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- Subject: Re: New meaning of the term "Sputnik"
- From: "M. Edward (Ed) Borasky" <znmeb@...>
- Date: Mon, 23 Jul 2012 16:10:14 -0700
On Mon, Jul 23, 2012 at 12:26 PM, Michael Shalayeff <email@example.com> wrote:
> On Mon, Jul 23, 2012 at 12:03:23PM -0700, Dimiter 'malkia' Stanev wrote:
>> Bwt, sputnik means satellite in russian.
>> (I'm bulgarian, but know some russian). Definitely there are plenty
>> of russian folks here, so they can confirm.
> the root "put" means a road or a path.
> the prefix 's' is short for "so" as in latin "co-"
> (russian kaputnik... oj ;)
> and suffix "nik" brings the meaning to as the doer or
> the knower of the roading. thus a traveller.
> since satelites like the moon and those of other planets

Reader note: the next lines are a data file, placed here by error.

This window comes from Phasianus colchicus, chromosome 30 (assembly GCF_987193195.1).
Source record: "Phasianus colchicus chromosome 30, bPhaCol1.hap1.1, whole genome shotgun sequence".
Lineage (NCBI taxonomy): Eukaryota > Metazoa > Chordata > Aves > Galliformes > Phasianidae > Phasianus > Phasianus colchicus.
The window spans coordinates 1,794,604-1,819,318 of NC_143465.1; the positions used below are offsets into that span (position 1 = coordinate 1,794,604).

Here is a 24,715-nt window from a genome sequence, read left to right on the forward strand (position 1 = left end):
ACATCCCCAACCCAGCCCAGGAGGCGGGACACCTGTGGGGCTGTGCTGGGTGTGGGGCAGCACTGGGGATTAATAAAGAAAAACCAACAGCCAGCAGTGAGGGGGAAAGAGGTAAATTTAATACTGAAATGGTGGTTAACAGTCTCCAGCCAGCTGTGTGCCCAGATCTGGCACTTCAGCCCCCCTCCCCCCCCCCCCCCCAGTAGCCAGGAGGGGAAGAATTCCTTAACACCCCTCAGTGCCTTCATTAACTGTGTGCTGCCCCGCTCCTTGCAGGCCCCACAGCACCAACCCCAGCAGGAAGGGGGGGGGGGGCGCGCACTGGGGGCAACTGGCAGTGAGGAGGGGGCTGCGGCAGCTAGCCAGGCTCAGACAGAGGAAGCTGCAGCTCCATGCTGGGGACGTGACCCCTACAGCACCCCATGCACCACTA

> were already called "sputnik" so it was reused for
> an artificial satelite as well.
>> On 7/23/2012 10:43 AM, Jeff Pohlmeyer wrote:
>> >This might be considered off-topic, but maybe it is worth mentioning:
>> > http://tinyurl.com/sputnik-dell
> paranoic mickey (my employers have changed but, the name has remained)
My recollection is that the English translation of Sputnik is "fellow
traveler" - it had nothing to do with "satellites", natural or
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